Cypriot Euro and the Bahamian Dollar

Moneybox
A blog about business and economics.
March 26 2013 3:16 PM

The Cypriot Euro and the Bahamian Dollar

BAH0074

Thinking about the new regime of capital controls that will restrict exports of euros from Cyprus until at least May, I'm reminded of the Bahamian dollar. The Bahamian dollar is called a dollar just like the U.S. dollar. And if you go to the Bahamas, you can trade one American dollar for one Bahamian dollar no problem. Prices are posted in dollars, and if something costs $30, you can hand them a piece of paper with a picture of Ulysses Grant on it and in exchange they'll give you the item and a piece of paper with a picture of Sir Milo Butler.

But none of that means that a Bahamian dollar is the same as an American dollar. While you can spend American dollars in Nassau, you can't spend Bahamian dollars in Nassau County. Consequently, any sensible person would rather have a suitcase full of American dollars than a suitcase full of Bahamian dollars. The 1-to-1 exchange-rate peg is a myth that's maintained in part through controls on Bahamians' access to foreign exchange. One way to think about the peg is that it's a form of price discrimination. If you pay for that $30 item with American cash, you're in fact paying more for it than if you're paying with Bahamian cash. Consequently, tourists end up paying a higher price than locals, but tourists who are very thrifty or savvy can find a way to get the local price. It's pretty obvious why this might be smart public policy for a tourist hub like the Bahamas, though it does have some real hassle costs for Bahamian citizens and probably makes it hard to launch the world's next great multinational company in the Bahamas.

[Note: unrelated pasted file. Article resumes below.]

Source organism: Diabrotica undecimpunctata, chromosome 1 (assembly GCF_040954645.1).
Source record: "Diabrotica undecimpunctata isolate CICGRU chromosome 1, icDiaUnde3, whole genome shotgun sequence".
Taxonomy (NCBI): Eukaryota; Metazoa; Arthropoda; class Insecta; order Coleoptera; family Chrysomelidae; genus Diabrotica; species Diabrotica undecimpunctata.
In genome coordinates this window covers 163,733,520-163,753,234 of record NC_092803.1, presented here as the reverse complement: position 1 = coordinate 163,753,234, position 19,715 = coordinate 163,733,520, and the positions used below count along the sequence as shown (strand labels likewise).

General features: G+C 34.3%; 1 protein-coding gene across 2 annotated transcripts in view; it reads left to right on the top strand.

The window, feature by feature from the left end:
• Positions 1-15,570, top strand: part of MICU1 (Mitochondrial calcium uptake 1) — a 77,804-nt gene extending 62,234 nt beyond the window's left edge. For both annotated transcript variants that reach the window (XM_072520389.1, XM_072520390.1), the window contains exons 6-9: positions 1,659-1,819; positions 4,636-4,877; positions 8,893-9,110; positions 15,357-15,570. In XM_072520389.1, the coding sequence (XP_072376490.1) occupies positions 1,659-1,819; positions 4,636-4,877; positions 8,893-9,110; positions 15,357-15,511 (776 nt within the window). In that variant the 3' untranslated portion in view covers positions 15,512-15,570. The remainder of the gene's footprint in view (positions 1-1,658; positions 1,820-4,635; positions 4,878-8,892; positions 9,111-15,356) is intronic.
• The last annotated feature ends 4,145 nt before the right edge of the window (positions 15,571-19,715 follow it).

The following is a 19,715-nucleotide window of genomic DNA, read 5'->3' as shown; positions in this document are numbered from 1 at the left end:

The analogy's not perfect, but it seems to me to be roughly similar to where Cyprus is heading with this. A Cypriot euro won't be worth the same amount of money as an Irish or Spanish or German euro, but things will be set up so as to make it quick and easy for Finnish or Dutch visitors to Cyprus to pay the same nominal price for locally produced goods as a Cypriot would. You get some of the benefits of leaving the euro and floating the currency plus some of the benefits of a monetary union at the price of some serious hassles.

Matthew Yglesias is the executive editor of Vox and author of The Rent Is Too Damn High.

TODAY IN SLATE

Politics

The Irritating Confidante

John Dickerson on Ben Bradlee’s fascinating relationship with John F. Kennedy.

My Father Invented Social Networking at a Girls’ Reform School in the 1930s

Renée Zellweger’s New Face Is Too Real

Sleater-Kinney Was Once America’s Best Rock Band

Can it be again?

The All The President’s Men Scene That Captured Ben Bradlee

Medical Examiner

Is It Better to Be a Hero Like Batman?

Or an altruist like Bruce Wayne?

Technology

Driving in Circles

The autonomous Google car may never actually happen.

The World’s Human Rights Violators Are Signatories on the World’s Human Rights Treaties

How Punctual Are Germans?

  News & Politics
Politics
Oct. 22 2014 12:44 AM We Need More Ben Bradlees His relationship with John F. Kennedy shows what’s missing from today’s Washington journalism.
  Business
Moneybox
Oct. 21 2014 5:57 PM Soda and Fries Have Lost Their Charm for Both Consumers and Investors
  Life
The Vault
Oct. 21 2014 2:23 PM A Data-Packed Map of American Immigration in 1903
  Double X
The XX Factor
Oct. 21 2014 3:03 PM Renée Zellweger’s New Face Is Too Real
  Slate Plus
Behind the Scenes
Oct. 21 2014 1:02 PM Where Are Slate Plus Members From? This Weird Cartogram Explains. A weird-looking cartogram of Slate Plus memberships by state.
  Arts
Brow Beat
Oct. 21 2014 9:42 PM The All The President’s Men Scene That Perfectly Captured Ben Bradlee’s Genius
  Technology
Technology
Oct. 21 2014 11:44 PM Driving in Circles The autonomous Google car may never actually happen.
  Health & Science
Climate Desk
Oct. 21 2014 11:53 AM Taking Research for Granted Texas Republican Lamar Smith continues his crusade against independence in science.
  Sports
Sports Nut
Oct. 20 2014 5:09 PM Keepaway, on Three. Ready—Break! On his record-breaking touchdown pass, Peyton Manning couldn’t even leave the celebration to chance.